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Speed limits to be lowered on La Costa Avenue, Quail Gardens Drive

But increased on El Camino Real

Northbound El Camino Real — once inside the city of Carlsbad, the posted speed along the same width of roadway jumps to 50 m.p.h..
  • Northbound El Camino Real — once inside the city of Carlsbad, the posted speed along the same width of roadway jumps to 50 m.p.h..

Some major streets in Encinitas are scheduled for speed limit changes, mostly downward by five miles per hour, but some will be increased, based on a little-known California law.

Last week, although some residents protested the increased speed limits at the city’s Traffic and Public Safety Committee, the city has no choice. The California Vehicle Code requires cities to set speeds at reasonable limits, and can’t lower limits to control traffic or write a high level of tickets.

Based on speed surveys, speed limits will be lowered on La Costa Avenue, Quail Gardens Drive, Saxony Road, and Via Molena. However speeds will be increased to 50 m.p.h. on El Camino Real between Leucadia Boulevard and Gardenview Road (now posted at 35), and increased to 45 m.p.h. on El Camino Real between Encinitas Boulevard and Santa Fe Drive.

Many of those receiving sheriff’s department-issued speeding tickets along El Camino Real have for years criticized what appeared to be a low speed limit of 35 m.p.h. along the six-lane, fully improved major arterial roadway. On the city’s northern boundary, once inside the city of Carlsbad, the posted speed along the same width of roadway jumps to 50 m.p.h..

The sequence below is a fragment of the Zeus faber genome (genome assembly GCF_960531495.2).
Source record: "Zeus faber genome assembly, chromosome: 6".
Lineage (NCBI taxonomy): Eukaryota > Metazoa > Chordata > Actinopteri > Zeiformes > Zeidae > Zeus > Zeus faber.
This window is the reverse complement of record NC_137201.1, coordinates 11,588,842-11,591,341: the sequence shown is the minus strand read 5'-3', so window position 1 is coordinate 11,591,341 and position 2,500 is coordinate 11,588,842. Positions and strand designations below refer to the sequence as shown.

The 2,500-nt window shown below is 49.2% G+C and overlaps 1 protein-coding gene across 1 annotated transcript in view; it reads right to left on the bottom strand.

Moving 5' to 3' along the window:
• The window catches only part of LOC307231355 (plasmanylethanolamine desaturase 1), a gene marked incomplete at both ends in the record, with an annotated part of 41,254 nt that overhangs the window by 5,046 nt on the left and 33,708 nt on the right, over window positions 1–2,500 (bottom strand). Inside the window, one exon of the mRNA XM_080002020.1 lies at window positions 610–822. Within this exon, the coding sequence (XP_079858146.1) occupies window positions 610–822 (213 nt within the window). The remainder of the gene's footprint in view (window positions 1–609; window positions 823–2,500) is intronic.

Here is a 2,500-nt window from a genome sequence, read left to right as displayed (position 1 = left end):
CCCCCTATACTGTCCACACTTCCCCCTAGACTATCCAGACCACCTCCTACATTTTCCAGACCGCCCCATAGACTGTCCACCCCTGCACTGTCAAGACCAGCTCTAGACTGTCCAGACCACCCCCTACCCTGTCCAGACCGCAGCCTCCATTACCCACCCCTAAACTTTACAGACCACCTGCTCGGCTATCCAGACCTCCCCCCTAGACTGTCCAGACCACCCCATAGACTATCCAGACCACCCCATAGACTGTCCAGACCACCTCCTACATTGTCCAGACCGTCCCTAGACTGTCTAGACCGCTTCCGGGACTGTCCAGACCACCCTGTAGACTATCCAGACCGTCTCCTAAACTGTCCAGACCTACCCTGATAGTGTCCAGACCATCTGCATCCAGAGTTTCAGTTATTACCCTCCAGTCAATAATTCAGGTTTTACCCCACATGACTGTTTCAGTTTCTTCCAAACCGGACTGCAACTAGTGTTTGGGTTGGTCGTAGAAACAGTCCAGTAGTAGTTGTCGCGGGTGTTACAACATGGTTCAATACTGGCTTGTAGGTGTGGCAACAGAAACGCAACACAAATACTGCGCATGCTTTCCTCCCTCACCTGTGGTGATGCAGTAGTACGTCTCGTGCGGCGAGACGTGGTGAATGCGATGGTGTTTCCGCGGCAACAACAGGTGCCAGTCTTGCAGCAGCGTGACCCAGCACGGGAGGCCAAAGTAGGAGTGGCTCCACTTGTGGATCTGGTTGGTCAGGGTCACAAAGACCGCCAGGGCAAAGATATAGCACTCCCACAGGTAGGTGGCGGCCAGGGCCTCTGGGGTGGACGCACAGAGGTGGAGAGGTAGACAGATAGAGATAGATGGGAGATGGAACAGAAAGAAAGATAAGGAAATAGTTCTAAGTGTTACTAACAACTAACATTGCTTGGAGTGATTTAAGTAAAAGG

Known as the 85th Percentile Rule, California law assumes that 85 percent motorists will drive at safe and reasonable speed based on a road’s engineering, safety, and traffic conditions. Every five years, cities must conduct a speed survey on major streets and adjust the limits accordingly to the 85th percentile. If a road doesn’t have an up-to-date speed survey, speeding tickets can be thrown out of court, if challenged.

The law originally kept cities from establishing speed traps, where in the days before freeways, small towns would drastically lower speed limits, without warning, as one entered their city limit, where a patrol officer would be waiting. (The practice is still used in some small towns in the Midwest, on heavily traveled former U.S. highways.)

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Comments

How many different ways is there to say "Stupid!"

That method of determining proper speed limits has to do with the study of statistics, i.e. the "normal" distribution. Without going into detail, it assumes most drivers don't go "too fast" for the conditions. For a long time, I've questioned that assumption, and have favored some sort of model that employs many variables affecting traffic to set the speed limit. But nobody asked me what I think.

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